Reading the ANUNNAKI CHRONICLES, we are often referred to the tablets used in Mesopotamia over 6000 years ago.
One can really understand what Zecharia Sitchin had accomplished, when one knows more about these ancient tablets, he based most of his work on.
The tablets were written in cuneiform. Cuneiform is a system of writing, first developed by the ancient Sumerians in southern Mesopotamia (today Iraq) 3500 BCE. The word comes from the Latin word cuneus for ‘wedge’. A stylus is pressed into soft clay, stone or bone to produce wedge-like impressions.
Thousands of clay tablets are only as big so they could fit into the hand of the scribe.
It is considered the most significant cultural contributions of the Sumerians to introduce writing, or better be introduced (by the “gods”) to writing. This was necessary to manage the many city states like Eridu or Uruk with a complex Life. Administrations, music, culture, organized labor, book keeping of food sources had to be counted for, but also perfume making, witchcraft and homework assignments were found on the tablets.
The earliest cuneiform tablets were pictorial: a king, a battle, a flood. They became more complex and more intangible (like the will of the gods, the quest for immortality). By 3000 BCE the stylus conveyed word-concepts (honour). Cylinder form was another highly useful way to inscribe information. The completed small round shaped cylinder form tablet was then pressed upon a stone to picture the complete drawing.
The first translation of a cuneiform writing was presented in 1837 in England. Until then the Bible was always seen as the first original writing. Yet they discovered that the stories of the bible in Genesis had its source in the ancient texts on the cuneiform tablets about The Fall of Man and The Great Flood, The Epos of Gilgamesh from Mesopotamian myths and many more.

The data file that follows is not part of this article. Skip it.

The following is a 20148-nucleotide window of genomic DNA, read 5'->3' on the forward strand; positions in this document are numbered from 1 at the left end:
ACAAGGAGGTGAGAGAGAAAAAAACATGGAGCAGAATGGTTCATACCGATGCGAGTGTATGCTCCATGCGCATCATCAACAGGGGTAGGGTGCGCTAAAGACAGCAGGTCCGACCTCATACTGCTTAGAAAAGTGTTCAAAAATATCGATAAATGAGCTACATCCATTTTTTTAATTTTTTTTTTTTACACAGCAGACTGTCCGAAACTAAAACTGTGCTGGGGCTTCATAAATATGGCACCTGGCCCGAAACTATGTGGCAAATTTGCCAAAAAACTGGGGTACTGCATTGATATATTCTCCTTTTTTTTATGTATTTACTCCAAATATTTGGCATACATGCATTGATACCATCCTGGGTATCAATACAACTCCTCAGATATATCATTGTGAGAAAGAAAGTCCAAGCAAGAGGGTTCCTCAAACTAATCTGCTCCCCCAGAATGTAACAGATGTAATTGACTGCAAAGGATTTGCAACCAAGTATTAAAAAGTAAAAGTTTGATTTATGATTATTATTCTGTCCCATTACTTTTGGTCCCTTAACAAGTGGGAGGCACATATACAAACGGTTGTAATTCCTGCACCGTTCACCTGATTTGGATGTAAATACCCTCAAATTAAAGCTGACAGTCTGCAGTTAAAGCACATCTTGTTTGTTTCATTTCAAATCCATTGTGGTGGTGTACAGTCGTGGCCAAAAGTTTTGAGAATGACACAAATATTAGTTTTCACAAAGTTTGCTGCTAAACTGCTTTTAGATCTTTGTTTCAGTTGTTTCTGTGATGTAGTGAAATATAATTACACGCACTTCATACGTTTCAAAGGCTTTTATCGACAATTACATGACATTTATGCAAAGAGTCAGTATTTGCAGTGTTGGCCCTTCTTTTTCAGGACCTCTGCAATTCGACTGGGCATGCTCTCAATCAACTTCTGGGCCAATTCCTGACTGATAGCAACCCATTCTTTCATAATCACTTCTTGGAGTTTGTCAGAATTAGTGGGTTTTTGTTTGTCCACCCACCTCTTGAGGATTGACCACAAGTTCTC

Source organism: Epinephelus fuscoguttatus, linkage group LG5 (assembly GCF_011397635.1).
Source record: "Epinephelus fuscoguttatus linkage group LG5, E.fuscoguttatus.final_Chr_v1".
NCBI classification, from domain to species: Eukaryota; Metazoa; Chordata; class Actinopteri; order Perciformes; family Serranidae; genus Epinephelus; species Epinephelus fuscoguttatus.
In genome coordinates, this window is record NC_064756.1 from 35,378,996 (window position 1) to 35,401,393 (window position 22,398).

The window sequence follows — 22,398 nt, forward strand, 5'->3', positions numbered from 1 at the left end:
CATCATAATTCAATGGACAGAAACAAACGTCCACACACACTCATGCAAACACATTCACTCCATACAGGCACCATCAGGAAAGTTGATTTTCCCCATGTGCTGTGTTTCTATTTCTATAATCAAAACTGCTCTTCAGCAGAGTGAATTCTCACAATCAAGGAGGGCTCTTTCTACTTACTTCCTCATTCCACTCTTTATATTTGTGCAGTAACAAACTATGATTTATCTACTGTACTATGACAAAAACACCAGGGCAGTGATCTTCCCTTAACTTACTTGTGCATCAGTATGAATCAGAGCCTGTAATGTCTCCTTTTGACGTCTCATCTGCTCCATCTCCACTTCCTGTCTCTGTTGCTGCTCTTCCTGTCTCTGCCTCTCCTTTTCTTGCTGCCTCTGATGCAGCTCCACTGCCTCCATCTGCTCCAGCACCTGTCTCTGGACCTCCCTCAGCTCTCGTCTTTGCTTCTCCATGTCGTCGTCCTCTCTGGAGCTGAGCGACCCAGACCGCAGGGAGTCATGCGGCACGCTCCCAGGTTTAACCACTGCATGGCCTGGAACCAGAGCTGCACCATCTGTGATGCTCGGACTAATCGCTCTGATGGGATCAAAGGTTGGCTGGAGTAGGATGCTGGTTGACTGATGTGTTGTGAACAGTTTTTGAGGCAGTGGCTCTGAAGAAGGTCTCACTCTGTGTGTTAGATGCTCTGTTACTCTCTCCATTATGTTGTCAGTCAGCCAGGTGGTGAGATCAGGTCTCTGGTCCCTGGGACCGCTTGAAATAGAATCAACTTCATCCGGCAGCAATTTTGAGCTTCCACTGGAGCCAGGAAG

Zecharia Sitchin was one of the handful of scholars who were able to decipher the tablets around 1900.
He had to decipher many, many tablets again, as for him this was not myth but real Ancient history. The texts wedged into the clay or stone tablets praised real Beings. The instructions on the tablets for building the temple tower (the home of the city god, called ziggurats) were given by real, powerful beings: the Annunaki, seen as Gods by the people.
There are a number of problems associated with reading cuneiform writing, e.g. interpreting the handwriting of the individual scribe or deciphering the signs on a tablet in poor condition.
The main problem, however, when transliterating cuneiform signs is their multiple meaning. Just like a word in English can have more than one meaning, e.g. ‘might’, so can a Sumerian sign. = UD can stand for ‘sun’, ‘day’, ‘storm’, ‘white’, and ‘to shine’. In Sumerian, as in English, the context will decide the meaning. However, the more meaning potential a word or sign has, the more difficult it is to assign the correct interpretation.
The sign AN (depending on context) can stand for AN “sky” or DiGIR/DINGIR “god”. Zecharia Sitchin spent 30 years of his Life deciphering and re-interpreting these tablets into a new context about the AN NU NA KI, those who came from the Sky.